In our instance, a kabbalas kinyan demonstrates that one accepts the authority of this particular rav or Beis Din to rule on the matter at hand.
HARSHA’AH – POWER OF ATTORNEY
Beryl asked me, “Can’t I represent my parents in this matter?”
I answered him, “Certainly. One can appoint someone to represent him in halachic litigation by creating a harsha’ah. For example, let us say that it is impractical for the suing party to appear before the Beis Din in the city where the defendant resides. He can sue by appointing someone on his behalf and authorizing this by executing a harsha’ah, the halachic equivalent of a power of attorney.”
I returned to the case at hand.
“Therefore, in our case, the two of you could represent your parents by having them execute harsha’os appointing you as their respective agents.”
Aaron piped up: “I don’t think anyone really wants to make a full din torah out of this. I think we simply want to know what is the right thing to do according to halacha.”
Technically, without execution of harsha’os, either side could later claim not to have accepted the decision of the rav or Beis Din involved, and could avoid having the litigation binding. Nevertheless, in our situation, both parties seemed honorable and simply wanted to know the halacha. Both sons said that their parents had requested that they jointly ask a shaylah and that they would follow the decision. Thus, although following the strict rules of litigation requires both a harsha’ah and a kabbalas kinyan from each side, I elected to handle the situation informally, calculating that this would generate the most shalom.
PART III: Are They Parties or Participants?
Why didn’t I have the two bachurim each make a kabbalas kinyan binding themselves to my ruling?
Such a kabbalas kinyan would have no value, since the person making the kabbalas kinyan binds himself to accept the authority of the specific rav or Beis Din. However, the sons here are not parties to the litigation and therefore their kinyan would not bind either themselves or their parents unless they had previously executed a harsha’ah.
PART IV: Opening Arguments
Let us review the points made by each of the parties: The Adlers claim that they were simply doing a favor for the Bernsteins. They were willing to absorb a small loss for the sake of the favor, but certainly had no intention of paying the Bernsteins for a ticket that they would never use. They also feel that since they could not reach the Bernsteins to change the ticket, the Bernsteins were partially responsible for the ticket becoming void.
The Bernsteins are claiming that the Adlers purchased the ticket from them and that what occurred subsequently is exclusively the Adlers’ predicament and responsibility. Furthermore, the Bernsteins contend that the Adlers did not really save them money because there were other people who would have purchased the ticket from them. And regarding their unavailability, they were at a simcha, which is certainly a reasonable reason to be away, and they were reachable by cell phone. It is not their fault that the Adlers did not ask them for cell phone numbers.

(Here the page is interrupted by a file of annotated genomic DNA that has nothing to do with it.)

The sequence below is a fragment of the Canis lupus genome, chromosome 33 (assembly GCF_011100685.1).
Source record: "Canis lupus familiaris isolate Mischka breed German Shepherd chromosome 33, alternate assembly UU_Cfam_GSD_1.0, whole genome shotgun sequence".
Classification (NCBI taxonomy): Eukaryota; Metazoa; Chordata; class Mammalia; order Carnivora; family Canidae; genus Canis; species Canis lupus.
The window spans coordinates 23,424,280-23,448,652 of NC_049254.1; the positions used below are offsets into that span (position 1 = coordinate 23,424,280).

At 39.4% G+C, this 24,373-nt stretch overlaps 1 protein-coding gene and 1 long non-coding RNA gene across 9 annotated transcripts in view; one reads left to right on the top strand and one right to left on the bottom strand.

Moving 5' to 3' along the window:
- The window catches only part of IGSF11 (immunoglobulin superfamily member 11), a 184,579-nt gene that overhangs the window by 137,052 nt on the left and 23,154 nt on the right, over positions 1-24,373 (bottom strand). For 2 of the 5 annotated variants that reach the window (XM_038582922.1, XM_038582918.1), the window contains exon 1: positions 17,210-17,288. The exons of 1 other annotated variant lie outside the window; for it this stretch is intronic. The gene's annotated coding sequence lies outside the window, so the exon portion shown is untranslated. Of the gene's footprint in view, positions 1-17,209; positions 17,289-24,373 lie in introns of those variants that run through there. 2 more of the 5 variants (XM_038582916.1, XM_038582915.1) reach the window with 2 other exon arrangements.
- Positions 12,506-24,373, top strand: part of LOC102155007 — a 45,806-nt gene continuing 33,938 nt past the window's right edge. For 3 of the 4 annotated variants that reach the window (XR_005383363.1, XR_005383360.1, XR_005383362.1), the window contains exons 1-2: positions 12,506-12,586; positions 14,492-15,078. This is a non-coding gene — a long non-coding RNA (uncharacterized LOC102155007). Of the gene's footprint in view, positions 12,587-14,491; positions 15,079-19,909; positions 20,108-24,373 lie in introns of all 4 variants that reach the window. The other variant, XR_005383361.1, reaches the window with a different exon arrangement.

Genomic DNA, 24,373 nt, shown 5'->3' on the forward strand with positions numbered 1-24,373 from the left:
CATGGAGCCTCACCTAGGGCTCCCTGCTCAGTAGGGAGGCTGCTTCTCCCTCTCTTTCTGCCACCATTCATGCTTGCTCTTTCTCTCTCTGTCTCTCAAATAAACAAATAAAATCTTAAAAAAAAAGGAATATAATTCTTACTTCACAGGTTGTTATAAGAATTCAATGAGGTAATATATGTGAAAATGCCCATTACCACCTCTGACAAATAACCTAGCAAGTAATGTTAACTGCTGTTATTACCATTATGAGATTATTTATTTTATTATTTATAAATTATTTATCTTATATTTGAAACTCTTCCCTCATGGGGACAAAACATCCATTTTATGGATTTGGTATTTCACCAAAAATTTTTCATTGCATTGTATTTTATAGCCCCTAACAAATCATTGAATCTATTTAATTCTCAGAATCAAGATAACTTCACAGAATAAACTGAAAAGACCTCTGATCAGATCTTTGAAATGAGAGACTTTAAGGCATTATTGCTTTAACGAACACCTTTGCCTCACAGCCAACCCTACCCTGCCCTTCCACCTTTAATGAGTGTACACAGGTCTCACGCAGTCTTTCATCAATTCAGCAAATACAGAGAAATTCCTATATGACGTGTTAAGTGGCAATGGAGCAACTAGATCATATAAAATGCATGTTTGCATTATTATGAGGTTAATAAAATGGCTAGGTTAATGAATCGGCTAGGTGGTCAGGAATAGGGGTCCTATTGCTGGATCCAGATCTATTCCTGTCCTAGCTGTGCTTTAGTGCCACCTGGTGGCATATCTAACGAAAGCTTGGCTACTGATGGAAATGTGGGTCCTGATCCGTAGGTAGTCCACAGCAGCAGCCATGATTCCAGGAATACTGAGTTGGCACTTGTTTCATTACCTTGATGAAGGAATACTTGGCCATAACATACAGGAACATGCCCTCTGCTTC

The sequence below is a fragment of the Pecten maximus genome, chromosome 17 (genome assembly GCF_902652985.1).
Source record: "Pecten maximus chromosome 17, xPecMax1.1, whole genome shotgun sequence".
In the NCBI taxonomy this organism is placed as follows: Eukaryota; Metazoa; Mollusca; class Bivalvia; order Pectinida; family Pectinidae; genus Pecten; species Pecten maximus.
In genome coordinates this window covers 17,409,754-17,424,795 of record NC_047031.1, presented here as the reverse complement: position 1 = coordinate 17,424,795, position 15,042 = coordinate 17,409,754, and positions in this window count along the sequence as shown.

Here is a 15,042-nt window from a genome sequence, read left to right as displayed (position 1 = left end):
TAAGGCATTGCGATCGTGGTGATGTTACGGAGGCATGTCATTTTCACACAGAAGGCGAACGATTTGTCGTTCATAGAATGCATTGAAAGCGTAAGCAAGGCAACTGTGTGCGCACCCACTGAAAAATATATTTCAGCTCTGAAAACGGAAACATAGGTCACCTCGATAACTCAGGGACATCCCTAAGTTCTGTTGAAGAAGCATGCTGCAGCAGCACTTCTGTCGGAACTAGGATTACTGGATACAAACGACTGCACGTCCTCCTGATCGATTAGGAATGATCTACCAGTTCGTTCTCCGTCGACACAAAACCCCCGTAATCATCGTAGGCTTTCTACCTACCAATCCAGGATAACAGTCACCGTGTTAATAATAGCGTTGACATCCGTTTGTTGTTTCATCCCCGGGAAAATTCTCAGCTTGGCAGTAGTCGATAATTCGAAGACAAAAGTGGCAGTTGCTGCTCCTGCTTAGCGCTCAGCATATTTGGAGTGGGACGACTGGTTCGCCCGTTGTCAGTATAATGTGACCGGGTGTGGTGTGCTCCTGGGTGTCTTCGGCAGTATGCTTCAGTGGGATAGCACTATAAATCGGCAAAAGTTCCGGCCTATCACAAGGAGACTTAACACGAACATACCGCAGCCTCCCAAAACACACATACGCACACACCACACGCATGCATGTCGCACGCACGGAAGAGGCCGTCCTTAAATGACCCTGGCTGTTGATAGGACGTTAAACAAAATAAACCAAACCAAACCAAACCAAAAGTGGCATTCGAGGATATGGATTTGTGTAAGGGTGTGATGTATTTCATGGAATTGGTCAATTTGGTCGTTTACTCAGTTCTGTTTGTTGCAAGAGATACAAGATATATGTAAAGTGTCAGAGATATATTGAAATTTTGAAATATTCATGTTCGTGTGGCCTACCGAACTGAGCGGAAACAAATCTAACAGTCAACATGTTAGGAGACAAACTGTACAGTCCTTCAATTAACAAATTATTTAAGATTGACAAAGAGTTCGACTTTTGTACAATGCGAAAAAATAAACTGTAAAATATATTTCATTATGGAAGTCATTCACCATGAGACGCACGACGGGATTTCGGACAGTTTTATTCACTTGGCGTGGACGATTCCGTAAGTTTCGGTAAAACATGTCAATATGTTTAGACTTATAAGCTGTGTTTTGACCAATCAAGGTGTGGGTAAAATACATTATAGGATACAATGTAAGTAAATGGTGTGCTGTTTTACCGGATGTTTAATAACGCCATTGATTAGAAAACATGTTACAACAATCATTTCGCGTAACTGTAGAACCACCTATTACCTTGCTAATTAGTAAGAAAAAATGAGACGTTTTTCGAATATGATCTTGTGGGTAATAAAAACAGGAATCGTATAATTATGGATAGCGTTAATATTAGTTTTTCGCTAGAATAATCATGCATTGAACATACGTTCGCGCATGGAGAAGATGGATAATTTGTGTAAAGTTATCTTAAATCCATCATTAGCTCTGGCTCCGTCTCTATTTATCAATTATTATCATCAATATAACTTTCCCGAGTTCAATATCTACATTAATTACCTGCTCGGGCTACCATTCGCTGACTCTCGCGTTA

Do the Adlers owe the Bernsteins for the ticket that they did not use? After all, the Adlers point out that they were doing the Bernsteins a favor, and that they tried to contact the Bernsteins before the ticket became worthless. Having discussed the background to this “litigation,” we need to address the halachos pertinent to the case.
PART V: In the Judge’s “Chambers”
At this point, we can consider the arguments and counter-arguments of the two parties. The Adlers’ contention that the Bernsteins were unavailable does not affect the issues at stake. The Bernsteins are not obligated to be accessible at all hours of the day, and cannot be considered as having damaged the Adlers through their unavailability. Thus, whether the Bernsteins could have been reached by cell phone or not, whether they should have remembered to supply the Adlers with their cell phone number or not, and whether they were away to celebrate a simcha or not, are all not germane to the issue.
WHO OWNED THE TICKET?
Essentially, the Adlers are contending that they assumed no fiscal liability for the ticket unless they used it, and were simply attempting to help the Bernsteins. Does this perception reflect what happened?
Certainly, if the Adlers had told the Bernsteins that they were not assuming any responsibility for the ticket unless they actually used it, they would not be liable for it. However, they did not say this when they arranged for Aaron to obtain the ticket. Rather, they had agreed that the ticket be reissued in Aaron’s name without any conditions.
The issue we need to resolve is, “Who owned the ticket when it became invalid?” Here we have a somewhat complicated issue, since the ticket was reissued, yet it remained billed to the Bernsteins’ credit card.